So, all told a good two and a half days in Atlanta, with better keynotes and breakout sessions than the past couple of years. That said, I always have some suggestions, which will have to wait, as I am out of room. 

I will happily be back for CSCMP 2018 next September in Nashville, which if not the first time CSCMP has been there then the first time in a very long time.

Breakout session summaries next week.

Did you go to CSCMP 2017? If not, why not? If yes, what are your thoughts on the conference? Let us know your thoughts at the Feedback button below.


NEW Videocast:

Supply Chain Optimization Predictions and Misses: A Look at Back at Optimization Trends in 2017 - Where We're Headed in 2018

A Look at How Events this Year Impacted Supply Chain Design and Optimization - and How You can Be Ahead of the Curve in 2018

A look at unforeseen events of 2017 - and how they impacted supply chain practice, as well as, a discussion in key trends that we can expect in optimization in 2018 and beyond.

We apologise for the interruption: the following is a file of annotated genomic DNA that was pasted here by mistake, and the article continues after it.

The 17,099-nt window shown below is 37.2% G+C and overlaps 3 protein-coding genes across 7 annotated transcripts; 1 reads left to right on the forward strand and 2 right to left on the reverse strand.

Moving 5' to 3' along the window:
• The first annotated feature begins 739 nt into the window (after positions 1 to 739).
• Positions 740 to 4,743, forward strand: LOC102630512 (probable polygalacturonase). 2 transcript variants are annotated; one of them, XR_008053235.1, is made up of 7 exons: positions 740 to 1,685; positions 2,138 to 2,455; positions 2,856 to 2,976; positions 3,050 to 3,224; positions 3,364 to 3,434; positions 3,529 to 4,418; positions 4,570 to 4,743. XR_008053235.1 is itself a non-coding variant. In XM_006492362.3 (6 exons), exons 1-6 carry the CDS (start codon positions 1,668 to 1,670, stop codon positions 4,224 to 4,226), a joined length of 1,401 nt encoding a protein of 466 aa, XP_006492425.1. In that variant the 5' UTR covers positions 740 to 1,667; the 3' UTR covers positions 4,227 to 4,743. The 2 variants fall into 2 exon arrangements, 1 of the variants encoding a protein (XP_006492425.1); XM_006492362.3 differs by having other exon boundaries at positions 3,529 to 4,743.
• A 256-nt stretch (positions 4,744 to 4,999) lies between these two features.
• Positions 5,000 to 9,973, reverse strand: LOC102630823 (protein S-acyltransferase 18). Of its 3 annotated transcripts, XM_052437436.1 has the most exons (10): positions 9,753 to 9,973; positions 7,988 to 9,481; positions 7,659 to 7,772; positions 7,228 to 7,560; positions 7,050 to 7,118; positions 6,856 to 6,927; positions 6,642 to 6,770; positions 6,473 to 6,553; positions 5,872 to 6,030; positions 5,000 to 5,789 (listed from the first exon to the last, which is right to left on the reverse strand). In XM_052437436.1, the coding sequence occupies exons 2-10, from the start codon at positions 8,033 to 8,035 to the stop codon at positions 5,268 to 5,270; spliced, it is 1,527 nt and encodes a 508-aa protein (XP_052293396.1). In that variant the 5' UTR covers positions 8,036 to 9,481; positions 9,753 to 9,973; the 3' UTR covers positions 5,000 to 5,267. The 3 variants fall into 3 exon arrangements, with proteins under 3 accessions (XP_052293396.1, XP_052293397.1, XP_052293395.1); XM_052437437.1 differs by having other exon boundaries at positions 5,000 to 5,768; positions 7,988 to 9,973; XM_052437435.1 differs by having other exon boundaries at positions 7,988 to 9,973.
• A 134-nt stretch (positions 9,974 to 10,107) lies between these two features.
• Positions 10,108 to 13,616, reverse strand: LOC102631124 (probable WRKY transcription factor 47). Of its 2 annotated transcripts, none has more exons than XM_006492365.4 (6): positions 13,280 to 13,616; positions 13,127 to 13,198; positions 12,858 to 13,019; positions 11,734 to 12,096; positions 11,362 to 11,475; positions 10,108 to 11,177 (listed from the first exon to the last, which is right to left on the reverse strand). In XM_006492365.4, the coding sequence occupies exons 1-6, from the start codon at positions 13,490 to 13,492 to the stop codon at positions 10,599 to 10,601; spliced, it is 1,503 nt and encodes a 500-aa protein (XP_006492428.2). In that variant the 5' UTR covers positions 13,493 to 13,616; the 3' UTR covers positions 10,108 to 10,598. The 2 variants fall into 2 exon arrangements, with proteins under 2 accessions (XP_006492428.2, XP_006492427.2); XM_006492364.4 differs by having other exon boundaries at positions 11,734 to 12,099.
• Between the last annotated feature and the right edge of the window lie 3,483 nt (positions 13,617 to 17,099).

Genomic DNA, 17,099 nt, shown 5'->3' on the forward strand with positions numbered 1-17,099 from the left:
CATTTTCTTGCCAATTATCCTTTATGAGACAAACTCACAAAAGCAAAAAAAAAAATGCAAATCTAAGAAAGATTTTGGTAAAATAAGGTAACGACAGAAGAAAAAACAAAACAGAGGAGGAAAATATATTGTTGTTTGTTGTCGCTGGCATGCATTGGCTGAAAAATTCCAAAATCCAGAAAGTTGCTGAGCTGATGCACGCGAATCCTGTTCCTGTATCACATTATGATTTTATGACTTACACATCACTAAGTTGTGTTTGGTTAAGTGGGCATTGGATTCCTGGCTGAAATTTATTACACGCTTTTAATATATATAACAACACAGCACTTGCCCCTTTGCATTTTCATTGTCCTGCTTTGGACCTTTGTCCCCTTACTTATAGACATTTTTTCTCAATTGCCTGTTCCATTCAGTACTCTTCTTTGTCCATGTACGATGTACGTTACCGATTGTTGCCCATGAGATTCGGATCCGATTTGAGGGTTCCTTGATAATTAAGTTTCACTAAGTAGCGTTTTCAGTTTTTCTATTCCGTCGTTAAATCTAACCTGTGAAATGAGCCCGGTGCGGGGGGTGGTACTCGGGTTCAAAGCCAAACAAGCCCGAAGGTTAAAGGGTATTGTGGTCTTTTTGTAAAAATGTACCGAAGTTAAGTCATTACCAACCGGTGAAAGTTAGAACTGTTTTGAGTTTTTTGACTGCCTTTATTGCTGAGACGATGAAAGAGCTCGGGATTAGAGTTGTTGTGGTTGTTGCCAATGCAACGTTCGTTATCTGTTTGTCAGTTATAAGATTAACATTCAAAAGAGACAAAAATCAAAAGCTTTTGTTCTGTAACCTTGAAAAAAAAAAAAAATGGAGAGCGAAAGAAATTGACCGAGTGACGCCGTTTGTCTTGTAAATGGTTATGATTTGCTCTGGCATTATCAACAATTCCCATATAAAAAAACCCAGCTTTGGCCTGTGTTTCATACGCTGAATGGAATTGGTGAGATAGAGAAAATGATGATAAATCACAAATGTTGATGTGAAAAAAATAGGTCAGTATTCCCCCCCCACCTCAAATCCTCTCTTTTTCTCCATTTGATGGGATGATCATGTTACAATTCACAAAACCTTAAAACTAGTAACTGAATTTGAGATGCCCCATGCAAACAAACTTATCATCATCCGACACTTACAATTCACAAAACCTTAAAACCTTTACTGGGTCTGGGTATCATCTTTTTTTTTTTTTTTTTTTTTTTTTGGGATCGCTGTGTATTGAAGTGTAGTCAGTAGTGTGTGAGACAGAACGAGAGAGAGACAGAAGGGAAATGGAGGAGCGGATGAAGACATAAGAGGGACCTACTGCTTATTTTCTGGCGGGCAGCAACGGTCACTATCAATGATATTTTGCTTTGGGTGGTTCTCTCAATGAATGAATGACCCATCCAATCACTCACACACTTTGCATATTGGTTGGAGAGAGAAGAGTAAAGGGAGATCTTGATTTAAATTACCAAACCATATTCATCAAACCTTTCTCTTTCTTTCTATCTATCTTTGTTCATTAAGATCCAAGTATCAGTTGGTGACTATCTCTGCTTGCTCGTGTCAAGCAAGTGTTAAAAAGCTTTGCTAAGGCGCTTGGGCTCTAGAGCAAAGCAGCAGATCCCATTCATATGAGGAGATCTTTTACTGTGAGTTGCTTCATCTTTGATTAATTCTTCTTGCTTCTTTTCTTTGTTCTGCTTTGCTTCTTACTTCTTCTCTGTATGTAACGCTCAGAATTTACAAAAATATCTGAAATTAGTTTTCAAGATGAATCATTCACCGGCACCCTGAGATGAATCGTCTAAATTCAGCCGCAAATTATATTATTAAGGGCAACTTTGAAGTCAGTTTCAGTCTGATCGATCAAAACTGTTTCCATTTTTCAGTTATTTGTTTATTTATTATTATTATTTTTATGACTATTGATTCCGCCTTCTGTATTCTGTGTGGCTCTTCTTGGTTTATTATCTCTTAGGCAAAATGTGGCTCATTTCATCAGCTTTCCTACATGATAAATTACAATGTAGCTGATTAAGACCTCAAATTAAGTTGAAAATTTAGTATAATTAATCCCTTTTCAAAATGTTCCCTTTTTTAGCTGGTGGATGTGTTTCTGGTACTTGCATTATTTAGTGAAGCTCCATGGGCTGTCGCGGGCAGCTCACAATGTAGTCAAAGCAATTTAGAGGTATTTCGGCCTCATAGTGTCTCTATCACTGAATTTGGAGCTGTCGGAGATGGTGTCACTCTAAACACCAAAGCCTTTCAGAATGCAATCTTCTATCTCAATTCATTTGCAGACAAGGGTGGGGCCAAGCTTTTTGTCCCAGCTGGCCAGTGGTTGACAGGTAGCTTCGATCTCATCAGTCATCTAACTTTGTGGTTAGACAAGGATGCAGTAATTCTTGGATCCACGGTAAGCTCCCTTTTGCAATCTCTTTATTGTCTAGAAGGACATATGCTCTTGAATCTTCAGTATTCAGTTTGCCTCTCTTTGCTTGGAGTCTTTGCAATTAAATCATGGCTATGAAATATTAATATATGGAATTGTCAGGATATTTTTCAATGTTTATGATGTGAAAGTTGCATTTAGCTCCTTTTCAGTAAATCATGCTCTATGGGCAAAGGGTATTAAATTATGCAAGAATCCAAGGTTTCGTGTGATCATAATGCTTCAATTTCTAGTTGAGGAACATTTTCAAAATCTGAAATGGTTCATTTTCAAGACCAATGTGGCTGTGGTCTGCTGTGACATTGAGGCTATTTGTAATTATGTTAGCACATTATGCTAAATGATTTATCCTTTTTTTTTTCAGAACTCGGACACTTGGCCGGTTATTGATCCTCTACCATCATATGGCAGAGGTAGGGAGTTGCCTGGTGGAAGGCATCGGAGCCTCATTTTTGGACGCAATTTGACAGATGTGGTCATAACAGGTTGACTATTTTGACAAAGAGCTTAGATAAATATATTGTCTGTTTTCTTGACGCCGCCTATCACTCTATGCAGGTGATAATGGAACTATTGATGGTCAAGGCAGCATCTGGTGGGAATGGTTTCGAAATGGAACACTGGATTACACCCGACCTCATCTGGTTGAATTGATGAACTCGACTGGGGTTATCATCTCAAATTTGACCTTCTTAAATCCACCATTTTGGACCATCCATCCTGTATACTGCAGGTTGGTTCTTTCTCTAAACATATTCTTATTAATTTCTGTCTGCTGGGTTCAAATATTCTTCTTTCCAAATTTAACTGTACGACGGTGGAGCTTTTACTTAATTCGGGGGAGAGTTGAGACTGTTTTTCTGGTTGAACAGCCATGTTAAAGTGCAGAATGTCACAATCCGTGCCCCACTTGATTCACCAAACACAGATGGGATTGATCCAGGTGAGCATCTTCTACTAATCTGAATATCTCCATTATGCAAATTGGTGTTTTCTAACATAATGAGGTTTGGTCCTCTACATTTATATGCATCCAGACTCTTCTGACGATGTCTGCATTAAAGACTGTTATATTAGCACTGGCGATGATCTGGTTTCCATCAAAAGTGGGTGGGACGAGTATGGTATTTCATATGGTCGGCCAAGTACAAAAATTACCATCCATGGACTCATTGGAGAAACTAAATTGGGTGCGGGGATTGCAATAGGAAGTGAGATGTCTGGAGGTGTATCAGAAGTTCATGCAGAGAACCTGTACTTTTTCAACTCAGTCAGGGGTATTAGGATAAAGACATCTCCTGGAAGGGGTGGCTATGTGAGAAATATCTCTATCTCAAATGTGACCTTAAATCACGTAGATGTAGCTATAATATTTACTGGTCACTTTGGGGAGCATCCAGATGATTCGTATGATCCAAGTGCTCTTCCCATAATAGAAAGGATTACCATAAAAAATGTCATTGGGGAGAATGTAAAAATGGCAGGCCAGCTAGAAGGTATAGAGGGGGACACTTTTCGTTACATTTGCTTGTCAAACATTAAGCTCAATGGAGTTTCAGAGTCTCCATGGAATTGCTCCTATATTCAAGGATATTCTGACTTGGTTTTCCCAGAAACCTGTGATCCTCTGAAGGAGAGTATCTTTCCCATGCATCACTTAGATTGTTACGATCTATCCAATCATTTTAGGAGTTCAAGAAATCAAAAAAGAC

Featuring LLamasoft EVP Toby Brzoznowski and Supply Chain Digest Editor Dan Gilmore.

Wednesday Oct. 11, 2017

On Demand Videocast:

How DOM and WMS Work Together to Power Omnichannel Supply Chains

Experts from Tompkins International and Softeon Set the Record Straight in Fast Paced, Q&A Format

This discussion will be based on an outstanding new "Executive Brief" on this same topic, developed jointly by Kevin Hume of Tompkins International and Satish Kumar, a vice president at Softeon.

Featuring SCDigest editor Dan Gilmore, Kevin Hume of well-known consulting firm Tompkins International and Satish Kumar, a vice president at Softeon.

Available On Demand

On Demand Videocast:

New Cloud WMS Solution is Game Changer for Warehouse Management Deployment and Flexibility

New Technology and Deployment Approach Offer a Simply Better Way to WMS Implementations - Learn How

In this outstanding Videocast, we will cover the latest in each-picking robotics, co-bots, artificial intelligence, autonomous vehicles, sensors, drones and droids.

Featuring  Dan Gilmore, Editor, along with Mark Hawksley and Bruno Dubreuil of TECSYS, a leading provider of WMS solutions.